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Composting 101

Waste and humans go hand in hand. One day, years ago, on this little pin point of a planet, Helga went over to her “waste pile” and found luscious greenery growing. She put two and two together and low and behold, Helga was the first composter. She took the composted waste, such as kitchen scraps, and started amending her soil with it.

Helga probably was several bright women and men, over the years, who listened to Mother Earth. As Ty Smith recently told me, “Listen to the Earth. It will tell you what you need.”

If you watch Youtube, you may think that composting is hard. It’s NOT. The main rule to composting is to leave out the meat products.

Start a pile, somewhere away from your house, preferably. You can make a fancy pallet bin, purchase a compost bin online, use fence wire, or just make a pile.

The second rule… Leaves are GOLD. Collect leaves. Collect your neighbor’s bagged leaves that they leave at the curb for pick up. Rake up your leaves. They are truly compost gold. Do not throw them away.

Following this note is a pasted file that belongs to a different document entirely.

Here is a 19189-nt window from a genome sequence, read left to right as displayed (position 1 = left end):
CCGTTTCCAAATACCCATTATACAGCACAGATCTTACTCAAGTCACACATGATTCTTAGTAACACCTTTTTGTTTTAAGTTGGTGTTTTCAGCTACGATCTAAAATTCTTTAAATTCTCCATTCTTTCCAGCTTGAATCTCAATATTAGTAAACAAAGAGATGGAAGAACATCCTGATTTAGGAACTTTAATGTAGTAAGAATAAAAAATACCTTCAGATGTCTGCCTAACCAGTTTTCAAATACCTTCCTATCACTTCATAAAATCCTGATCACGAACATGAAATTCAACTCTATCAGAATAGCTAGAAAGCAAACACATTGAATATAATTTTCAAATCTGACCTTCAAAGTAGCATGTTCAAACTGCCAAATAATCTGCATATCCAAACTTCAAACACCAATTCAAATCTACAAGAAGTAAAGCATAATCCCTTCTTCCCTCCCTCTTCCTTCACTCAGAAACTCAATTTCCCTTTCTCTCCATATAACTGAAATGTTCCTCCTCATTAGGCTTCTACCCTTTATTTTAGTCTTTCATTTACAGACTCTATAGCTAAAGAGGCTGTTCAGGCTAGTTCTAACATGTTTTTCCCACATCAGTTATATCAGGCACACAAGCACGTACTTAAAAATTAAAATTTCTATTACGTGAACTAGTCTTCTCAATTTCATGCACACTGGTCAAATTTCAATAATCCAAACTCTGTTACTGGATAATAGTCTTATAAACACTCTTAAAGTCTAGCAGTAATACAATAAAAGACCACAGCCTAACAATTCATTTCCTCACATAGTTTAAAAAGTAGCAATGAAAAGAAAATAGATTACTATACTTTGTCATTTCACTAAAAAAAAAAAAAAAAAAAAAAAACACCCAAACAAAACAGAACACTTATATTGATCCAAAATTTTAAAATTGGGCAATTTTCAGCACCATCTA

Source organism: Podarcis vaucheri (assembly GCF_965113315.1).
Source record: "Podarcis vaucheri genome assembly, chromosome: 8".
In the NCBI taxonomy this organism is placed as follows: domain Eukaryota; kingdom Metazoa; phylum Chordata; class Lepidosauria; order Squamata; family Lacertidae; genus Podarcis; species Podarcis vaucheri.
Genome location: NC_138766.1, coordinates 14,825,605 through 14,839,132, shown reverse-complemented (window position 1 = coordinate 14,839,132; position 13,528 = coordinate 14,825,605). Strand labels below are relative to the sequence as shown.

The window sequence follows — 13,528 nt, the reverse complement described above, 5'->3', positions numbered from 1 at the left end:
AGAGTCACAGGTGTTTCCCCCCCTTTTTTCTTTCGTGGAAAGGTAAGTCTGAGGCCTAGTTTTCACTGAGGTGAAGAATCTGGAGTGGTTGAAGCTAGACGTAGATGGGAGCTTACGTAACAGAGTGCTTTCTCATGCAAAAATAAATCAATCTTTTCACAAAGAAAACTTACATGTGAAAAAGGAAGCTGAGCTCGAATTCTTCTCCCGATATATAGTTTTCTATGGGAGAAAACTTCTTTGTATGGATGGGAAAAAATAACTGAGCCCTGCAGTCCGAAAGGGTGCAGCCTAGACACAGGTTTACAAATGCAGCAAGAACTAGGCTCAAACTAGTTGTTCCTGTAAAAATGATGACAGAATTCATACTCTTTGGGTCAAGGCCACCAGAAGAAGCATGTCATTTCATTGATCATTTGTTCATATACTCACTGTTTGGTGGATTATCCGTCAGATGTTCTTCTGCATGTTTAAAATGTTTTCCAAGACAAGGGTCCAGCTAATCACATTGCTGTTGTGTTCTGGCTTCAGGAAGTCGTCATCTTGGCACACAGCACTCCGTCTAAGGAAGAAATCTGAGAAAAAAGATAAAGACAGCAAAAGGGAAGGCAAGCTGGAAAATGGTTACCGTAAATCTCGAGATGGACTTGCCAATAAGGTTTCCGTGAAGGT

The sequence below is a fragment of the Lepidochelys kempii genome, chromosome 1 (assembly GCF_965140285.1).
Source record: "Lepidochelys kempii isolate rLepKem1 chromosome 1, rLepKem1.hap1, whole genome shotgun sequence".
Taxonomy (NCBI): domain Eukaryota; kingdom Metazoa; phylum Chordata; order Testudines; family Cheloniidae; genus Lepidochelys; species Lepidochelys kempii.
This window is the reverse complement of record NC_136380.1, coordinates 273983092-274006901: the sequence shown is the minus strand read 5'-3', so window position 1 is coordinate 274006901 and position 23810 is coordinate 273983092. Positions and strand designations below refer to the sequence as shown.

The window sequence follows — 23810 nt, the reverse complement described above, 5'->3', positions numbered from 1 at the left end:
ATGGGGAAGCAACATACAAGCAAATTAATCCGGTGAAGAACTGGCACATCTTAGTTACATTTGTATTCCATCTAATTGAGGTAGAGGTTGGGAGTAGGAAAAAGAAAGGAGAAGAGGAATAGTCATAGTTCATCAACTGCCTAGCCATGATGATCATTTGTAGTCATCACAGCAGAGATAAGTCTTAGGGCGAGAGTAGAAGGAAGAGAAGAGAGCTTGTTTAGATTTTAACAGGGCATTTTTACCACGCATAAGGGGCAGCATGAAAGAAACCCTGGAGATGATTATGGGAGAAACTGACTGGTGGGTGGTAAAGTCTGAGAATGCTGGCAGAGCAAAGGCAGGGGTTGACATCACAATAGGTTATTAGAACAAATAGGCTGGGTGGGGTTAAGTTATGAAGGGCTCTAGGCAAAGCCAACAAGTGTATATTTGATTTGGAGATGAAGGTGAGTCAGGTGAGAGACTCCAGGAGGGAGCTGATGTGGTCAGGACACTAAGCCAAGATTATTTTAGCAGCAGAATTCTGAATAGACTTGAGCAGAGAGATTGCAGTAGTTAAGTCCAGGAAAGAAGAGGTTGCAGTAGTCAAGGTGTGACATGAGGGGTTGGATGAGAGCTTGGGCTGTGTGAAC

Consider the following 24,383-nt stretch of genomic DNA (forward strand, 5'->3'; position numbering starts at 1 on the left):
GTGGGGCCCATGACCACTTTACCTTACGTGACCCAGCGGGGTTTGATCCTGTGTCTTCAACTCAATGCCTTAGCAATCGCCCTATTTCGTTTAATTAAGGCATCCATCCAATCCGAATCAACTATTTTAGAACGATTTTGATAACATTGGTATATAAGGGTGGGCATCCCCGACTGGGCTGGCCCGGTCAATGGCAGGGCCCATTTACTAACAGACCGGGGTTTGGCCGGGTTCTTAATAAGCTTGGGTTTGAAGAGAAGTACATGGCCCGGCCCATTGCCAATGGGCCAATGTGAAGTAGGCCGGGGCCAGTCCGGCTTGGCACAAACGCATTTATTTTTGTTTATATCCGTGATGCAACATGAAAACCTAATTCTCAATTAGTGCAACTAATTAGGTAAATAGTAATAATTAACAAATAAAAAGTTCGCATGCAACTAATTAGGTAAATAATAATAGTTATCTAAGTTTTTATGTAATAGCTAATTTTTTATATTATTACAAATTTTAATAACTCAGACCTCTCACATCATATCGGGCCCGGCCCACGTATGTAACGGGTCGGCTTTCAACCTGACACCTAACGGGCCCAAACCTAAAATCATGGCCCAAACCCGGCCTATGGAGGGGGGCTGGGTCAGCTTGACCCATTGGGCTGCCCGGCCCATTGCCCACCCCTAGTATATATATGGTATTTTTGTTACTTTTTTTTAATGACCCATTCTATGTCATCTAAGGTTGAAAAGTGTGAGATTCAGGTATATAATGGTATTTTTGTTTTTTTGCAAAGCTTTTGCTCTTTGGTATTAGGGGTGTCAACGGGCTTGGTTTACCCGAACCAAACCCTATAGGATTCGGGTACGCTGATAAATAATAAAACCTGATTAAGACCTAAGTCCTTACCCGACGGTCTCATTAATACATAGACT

Now for the easy part. For every layer of kitchen scraps, put in a layer of leaves. This keeps everything airy and light. You can use old vegetables, can goods and pretty much anything, except cheeses and meat. If you live in an area where stray cats, possums and coons are a nuisance, then lay light on the bread. Cheeses and meats seem to bring in flies and they take a longer time to break down.

Water lightly daily. We are in a bit of a monsoon season here in South Carolina, so adjust your watering. In a few weeks, if you dig a few layers into your compost, you will start to see earth worms. Earth worms are like compost super chargers. They are attracted to the moist, decaying matter. You can buy red worms and add to your bin or pile also.

Earth worms will feed upon and digest the organic matter. The outcome is beautiful, dark, rich soil, also called earth worm castings. Earth worm castings are steaming with beneficial bacteria, enzymes, growth stimulants, nutrients and more, all that is better served in your garden, rather then in the landfill.

Forget the turning, and the expensive equipment. Be like Helga and simplify. Throw your stuff in a pile, add some worms and as my friend Cassy says, “Let it cook.” The outcome will be beautiful, dark organic matter. Let’s get growing South Carolina, and Composting too.

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